Friday, May 25, 2012

Ruchi Indian Cuisine, Peekskill


If you read a review that starts with, “if you are looking for authentic Indian food in (location), then look no further beyond (name of restaurant)”, then run away from that review.  It usually means this was as authentic as the Indian restaurant food the reviewer had eaten at 15 years ago in Minnetonka, MN that was cooked by an Indian aeronautical engineer turned self-taught chef.  Today was an exception.  I was looking up Ruchi on the web and noticed a review such as the one above.  We went anyway, and the visit turned out to be a good one.

Ruchi is at the Beach Shopping Center in Peekskill. The last time I visited the Beach Shopping Center was in the 90s when it resembled a permanent, broken down, rural carnival.  There was even a dreary-cheery signboard suggestive of a beach.  It has since been rebuilt.  The chef at  Ruchi is from Kerala and so we settled mostly for the Malayali dishes on the menu. Avial, a vegetable medley and signature dish from Kerala; Goat Pepper Fry--a dry goat curry, and Malabar Attu Curry a spicy, saucy goat meat and potato dish.  As a bonus, the chef sent in some roast duck from the kitchen as well.  All of the dishes were very fresh and steeped with flavor.  Look for freshness in the richness of the ground spices in the curry.  If they are newly ground they will sparkle on your tongue with nuances of aroma that would otherwise be absent.  The consommé like rassam was hearty if not delicate, and on a rainy day this is what one looks for.  The chaat that we ordered was average.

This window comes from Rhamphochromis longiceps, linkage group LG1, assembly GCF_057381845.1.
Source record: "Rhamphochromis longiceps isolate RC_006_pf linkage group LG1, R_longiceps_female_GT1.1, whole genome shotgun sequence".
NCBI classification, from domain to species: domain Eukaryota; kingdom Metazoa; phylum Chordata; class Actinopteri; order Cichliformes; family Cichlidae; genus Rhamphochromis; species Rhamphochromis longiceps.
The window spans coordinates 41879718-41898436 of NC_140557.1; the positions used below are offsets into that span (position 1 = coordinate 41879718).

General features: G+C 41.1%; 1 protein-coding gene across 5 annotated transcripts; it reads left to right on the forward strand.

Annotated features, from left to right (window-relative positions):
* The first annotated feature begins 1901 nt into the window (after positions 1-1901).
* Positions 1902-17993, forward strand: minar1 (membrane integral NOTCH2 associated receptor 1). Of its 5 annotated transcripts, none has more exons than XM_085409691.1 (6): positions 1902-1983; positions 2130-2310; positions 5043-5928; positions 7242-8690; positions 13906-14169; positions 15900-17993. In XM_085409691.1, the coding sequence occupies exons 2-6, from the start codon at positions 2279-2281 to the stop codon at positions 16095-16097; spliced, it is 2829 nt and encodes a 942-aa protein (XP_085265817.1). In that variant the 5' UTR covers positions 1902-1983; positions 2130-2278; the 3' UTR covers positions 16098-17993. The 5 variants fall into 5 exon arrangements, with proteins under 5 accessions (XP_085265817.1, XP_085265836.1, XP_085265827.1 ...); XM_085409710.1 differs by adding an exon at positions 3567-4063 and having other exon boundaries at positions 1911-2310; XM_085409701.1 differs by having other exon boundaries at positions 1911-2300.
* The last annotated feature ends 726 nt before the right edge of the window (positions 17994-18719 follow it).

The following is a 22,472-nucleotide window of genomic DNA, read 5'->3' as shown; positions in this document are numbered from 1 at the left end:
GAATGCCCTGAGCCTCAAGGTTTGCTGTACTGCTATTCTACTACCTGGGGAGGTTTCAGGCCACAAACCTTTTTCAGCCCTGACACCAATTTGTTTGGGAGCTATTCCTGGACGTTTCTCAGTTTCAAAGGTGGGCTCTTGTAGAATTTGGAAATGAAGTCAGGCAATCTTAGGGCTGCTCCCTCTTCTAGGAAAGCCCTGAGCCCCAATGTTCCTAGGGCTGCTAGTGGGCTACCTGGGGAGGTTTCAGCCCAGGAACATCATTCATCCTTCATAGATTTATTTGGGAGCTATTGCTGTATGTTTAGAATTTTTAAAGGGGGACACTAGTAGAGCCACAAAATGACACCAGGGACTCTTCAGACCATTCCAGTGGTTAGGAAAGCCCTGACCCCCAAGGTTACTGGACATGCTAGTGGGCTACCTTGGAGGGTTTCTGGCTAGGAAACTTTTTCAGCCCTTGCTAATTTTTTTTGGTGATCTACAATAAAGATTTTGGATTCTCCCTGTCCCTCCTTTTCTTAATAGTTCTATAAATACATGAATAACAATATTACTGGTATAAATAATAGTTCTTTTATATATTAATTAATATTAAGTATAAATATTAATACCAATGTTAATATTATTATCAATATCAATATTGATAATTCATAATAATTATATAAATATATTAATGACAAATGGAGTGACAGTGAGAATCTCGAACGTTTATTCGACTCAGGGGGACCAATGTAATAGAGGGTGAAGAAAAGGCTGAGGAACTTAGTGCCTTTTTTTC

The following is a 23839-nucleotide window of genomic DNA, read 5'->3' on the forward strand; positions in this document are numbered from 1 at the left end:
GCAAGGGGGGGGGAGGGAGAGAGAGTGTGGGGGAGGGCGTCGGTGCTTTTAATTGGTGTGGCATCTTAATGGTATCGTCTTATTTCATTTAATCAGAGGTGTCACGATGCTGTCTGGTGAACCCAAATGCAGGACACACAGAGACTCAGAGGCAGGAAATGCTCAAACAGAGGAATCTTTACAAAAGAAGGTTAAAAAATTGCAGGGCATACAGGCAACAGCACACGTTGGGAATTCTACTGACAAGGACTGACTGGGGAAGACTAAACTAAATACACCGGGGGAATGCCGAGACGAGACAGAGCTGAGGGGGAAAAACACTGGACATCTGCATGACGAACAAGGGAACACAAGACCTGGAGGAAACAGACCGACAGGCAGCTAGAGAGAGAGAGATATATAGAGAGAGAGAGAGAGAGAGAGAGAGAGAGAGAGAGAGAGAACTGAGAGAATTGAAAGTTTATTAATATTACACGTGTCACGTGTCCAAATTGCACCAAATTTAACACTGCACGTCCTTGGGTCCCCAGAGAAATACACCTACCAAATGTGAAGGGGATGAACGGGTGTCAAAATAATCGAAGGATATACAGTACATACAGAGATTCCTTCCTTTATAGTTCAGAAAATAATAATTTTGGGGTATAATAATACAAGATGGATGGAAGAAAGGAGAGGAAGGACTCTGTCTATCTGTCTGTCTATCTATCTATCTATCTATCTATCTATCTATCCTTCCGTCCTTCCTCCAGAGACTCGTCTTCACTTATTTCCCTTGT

Each dish gave the impression that it had been cooked with individual attention.  One way to measure the merit of an Indian restaurant is to gauge the level of “inter-food interference”— how similar two apparently different dishes are and to what extent do their tastes bleed into each other. This will directly indicate the number of corners that the chef has cut in setting his menu.  Some places in Westchester are notorious for this: different meat dishes look like different animals swimming in the same broth. 

Our waiter was from Goa, the chef from Kerala and the manager (or owner—not sure) from Andhra Pradesh.  He spent some time chatting with us and I asked him about customer preferences: chicken tikka masala is the favorite dish by far, with tandoori chicken and saag paneer close behind. This, as I keep haranguing, is a pity. Indian restaurants are bound to their culinary cages by the demand for these archaic dishes that have today morphed into caricatures. I asked for South Indian coffee, but due to a lack of demand they do not offer it.  Dosas, unheard of in these parts of Westchester two decades ago were becoming increasingly popular among Americans.

We enjoyed the food at Ruchi –it has probably the best south Indian food in Northern Westchester. We will certainly be back. 

Ruchi Indian Cuisine on Urbanspoon

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